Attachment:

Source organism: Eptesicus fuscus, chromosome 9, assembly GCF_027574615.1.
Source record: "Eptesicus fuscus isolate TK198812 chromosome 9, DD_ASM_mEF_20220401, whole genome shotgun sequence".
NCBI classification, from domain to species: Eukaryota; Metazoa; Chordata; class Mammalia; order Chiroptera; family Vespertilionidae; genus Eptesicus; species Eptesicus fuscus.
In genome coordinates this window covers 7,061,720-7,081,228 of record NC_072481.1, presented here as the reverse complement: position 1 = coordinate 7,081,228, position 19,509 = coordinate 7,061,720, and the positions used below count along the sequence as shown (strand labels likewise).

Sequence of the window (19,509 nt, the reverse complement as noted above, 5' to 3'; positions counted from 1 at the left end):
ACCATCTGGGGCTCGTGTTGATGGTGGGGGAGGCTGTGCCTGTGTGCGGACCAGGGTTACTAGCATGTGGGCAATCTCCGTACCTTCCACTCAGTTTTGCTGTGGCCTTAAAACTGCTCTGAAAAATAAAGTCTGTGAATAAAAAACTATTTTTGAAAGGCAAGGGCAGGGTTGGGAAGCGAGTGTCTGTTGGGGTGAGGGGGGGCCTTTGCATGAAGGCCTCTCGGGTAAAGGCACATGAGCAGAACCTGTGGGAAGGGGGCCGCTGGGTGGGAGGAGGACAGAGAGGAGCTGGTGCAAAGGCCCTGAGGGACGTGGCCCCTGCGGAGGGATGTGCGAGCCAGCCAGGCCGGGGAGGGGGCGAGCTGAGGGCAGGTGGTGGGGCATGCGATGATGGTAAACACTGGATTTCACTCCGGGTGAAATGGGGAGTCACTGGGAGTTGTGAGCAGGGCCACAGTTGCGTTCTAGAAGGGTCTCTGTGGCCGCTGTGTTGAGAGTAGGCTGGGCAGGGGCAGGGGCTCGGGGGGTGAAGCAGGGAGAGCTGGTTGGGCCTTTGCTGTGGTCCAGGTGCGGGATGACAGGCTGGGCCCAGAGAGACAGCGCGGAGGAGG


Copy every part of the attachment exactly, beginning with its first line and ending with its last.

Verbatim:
Source organism: Eptesicus fuscus, chromosome 9, assembly GCF_027574615.1.
Source record: "Eptesicus fuscus isolate TK198812 chromosome 9, DD_ASM_mEF_20220401, whole genome shotgun sequence".
NCBI classification, from domain to species: Eukaryota; Metazoa; Chordata; class Mammalia; order Chiroptera; family Vespertilionidae; genus Eptesicus; species Eptesicus fuscus.
In genome coordinates this window covers 7,061,720-7,081,228 of record NC_072481.1, presented here as the reverse complement: position 1 = coordinate 7,081,228, position 19,509 = coordinate 7,061,720, and the positions used below count along the sequence as shown (strand labels likewise).

Sequence of the window (19,509 nt, the reverse complement as noted above, 5' to 3'; positions counted from 1 at the left end):
ACCATCTGGGGCTCGTGTTGATGGTGGGGGAGGCTGTGCCTGTGTGCGGACCAGGGTTACTAGCATGTGGGCAATCTCCGTACCTTCCACTCAGTTTTGCTGTGGCCTTAAAACTGCTCTGAAAAATAAAGTCTGTGAATAAAAAACTATTTTTGAAAGGCAAGGGCAGGGTTGGGAAGCGAGTGTCTGTTGGGGTGAGGGGGGGCCTTTGCATGAAGGCCTCTCGGGTAAAGGCACATGAGCAGAACCTGTGGGAAGGGGGCCGCTGGGTGGGAGGAGGACAGAGAGGAGCTGGTGCAAAGGCCCTGAGGGACGTGGCCCCTGCGGAGGGATGTGCGAGCCAGCCAGGCCGGGGAGGGGGCGAGCTGAGGGCAGGTGGTGGGGCATGCGATGATGGTAAACACTGGATTTCACTCCGGGTGAAATGGGGAGTCACTGGGAGTTGTGAGCAGGGCCACAGTTGCGTTCTAGAAGGGTCTCTGTGGCCGCTGTGTTGAGAGTAGGCTGGGCAGGGGCAGGGGCTCGGGGGGTGAAGCAGGGAGAGCTGGTTGGGCCTTTGCTGTGGTCCAGGTGCGGGATGACAGGCTGGGCCCAGAGAGACAGCGCGGAGGAGG